Fatalism and Determinism (Series Part 1)

In common talks, we may say something like “God can do anything” often because the being we have in mind has superlative qualities. This statement needs to be properly qualified for it to be always true. For instance, we may want to add that he can only do what is logically possible. We would not ask if God can make himself non-existent, for example. In our conception of God, we also believe that he knows all things, including the very next word I will type before I type it. Indeed, he knew me before I was born. The relevant issue that we will pursue in this essay is the problem that arises when we ask, “Could I have not been born given that God knew me (including my being born) before my mother conceived me?” Expressed differently, did my parents have a real role to play in my birth process? The Christian answer one gets for those questions above varies depending on who one asks. In fact, much denominationalism exists in the church precisely because of how people have answered those questions. In European Church history, the debates have continued to rage unabated for centuries. Thankfully, for my purposes, that history will have minimal effects because my focus is not Europe but Africa. Hence, I shall refrain from using registers often associated with this discourse so that no-one may charge me with any misrepresentation.

During the Easter of 2018, I stumbled upon a very useful Social Media post that painted the issue before us in vivid colours. Some individual mockingly posed a question much like the following:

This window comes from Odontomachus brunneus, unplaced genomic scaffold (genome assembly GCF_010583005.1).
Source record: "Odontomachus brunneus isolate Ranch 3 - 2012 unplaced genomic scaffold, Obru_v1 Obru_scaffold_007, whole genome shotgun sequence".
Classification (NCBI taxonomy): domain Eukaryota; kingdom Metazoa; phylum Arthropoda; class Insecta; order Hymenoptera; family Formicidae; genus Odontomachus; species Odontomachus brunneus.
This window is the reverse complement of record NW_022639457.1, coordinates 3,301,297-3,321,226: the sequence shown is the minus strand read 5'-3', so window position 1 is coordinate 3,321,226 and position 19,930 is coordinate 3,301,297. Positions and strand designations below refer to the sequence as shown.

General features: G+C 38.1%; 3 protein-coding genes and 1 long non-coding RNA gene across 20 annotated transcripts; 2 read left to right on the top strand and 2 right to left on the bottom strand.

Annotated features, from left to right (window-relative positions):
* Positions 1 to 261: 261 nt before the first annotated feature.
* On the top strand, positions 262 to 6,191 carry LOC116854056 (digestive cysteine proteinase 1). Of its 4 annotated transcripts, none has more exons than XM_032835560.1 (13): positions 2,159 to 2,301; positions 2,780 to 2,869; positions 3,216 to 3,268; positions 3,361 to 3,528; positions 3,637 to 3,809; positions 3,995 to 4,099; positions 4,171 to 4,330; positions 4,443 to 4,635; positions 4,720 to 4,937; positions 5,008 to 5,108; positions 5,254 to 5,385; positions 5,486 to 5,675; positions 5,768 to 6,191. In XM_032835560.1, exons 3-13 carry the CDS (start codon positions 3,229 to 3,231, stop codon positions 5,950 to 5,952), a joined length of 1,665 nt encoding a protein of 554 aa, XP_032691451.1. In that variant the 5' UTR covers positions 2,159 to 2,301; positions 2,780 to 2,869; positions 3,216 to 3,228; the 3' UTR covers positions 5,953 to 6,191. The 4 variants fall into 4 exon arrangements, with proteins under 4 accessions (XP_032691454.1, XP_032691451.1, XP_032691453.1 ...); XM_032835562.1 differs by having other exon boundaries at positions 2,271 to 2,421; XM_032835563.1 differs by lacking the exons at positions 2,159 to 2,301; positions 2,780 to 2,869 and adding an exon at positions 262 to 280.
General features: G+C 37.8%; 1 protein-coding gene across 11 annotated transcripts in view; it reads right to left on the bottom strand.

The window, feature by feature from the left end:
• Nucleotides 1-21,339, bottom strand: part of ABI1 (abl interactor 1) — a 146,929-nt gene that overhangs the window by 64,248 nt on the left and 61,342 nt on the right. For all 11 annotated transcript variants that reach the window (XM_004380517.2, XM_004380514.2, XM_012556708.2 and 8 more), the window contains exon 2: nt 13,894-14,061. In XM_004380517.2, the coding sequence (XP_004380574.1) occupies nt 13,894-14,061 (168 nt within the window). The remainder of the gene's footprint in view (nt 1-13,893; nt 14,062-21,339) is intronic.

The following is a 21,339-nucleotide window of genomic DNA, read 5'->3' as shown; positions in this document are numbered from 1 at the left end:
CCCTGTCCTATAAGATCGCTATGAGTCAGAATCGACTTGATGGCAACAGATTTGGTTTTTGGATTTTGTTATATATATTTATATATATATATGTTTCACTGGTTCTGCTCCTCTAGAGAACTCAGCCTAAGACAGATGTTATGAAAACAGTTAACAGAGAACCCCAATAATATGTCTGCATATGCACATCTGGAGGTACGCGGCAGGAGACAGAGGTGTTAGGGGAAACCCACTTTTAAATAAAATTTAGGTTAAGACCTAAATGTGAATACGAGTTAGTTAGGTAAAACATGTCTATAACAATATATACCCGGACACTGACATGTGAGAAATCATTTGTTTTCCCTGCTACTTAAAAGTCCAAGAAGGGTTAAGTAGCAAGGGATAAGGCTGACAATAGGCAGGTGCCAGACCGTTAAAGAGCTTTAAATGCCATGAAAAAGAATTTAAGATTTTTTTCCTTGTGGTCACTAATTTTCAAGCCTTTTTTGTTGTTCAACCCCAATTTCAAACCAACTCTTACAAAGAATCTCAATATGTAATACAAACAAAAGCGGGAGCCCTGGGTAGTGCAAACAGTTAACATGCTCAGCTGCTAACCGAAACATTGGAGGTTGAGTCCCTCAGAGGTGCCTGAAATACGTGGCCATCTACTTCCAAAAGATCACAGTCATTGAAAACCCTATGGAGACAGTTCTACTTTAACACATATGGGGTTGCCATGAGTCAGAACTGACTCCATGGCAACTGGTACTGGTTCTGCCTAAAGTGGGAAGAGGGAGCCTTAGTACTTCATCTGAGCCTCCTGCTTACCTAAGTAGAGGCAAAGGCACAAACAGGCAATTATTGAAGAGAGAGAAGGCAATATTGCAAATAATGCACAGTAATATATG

1. If, according to Christianity, Jesus’ death is the best thing that can ever happen to humanity following creation,

2. And Jesus’ death requires a betrayal;

3. And Judas Iscariot must do the betraying;

4. Why then do Christians vilify Judas for bringing about the best thing that can happen to humanity? Should he not at once be elevated to sainthood for his “bravery”?

After reading through some 200 comments on the post, a few things immediately precipitated. It was apparent that the questioner and the many Christians responding to the post presuppose theistic determinism, the view that all human actions (and inactions) were scripted by God through causally related chain of events. Determinism is related to fatalism. In fatalism, things and events are fated to happen, and we cannot do other than we do. Theistic fatalism claims that God has pre-ordained the fates of everyone so that there is nothing that can be done to change those outcomes. The key difference between these views is causality. In one view, one thing directly causes another to happen and then another until the eventual outcome; this view allows for human decisions and choices in the web of causally connected events—but, importantly, these decisions and choices cannot change the outcome necessitated by the starting conditions. In the other view, God fates certain eventual outcomes; there is no causality and there is nothing anyone can do to influence outcomes.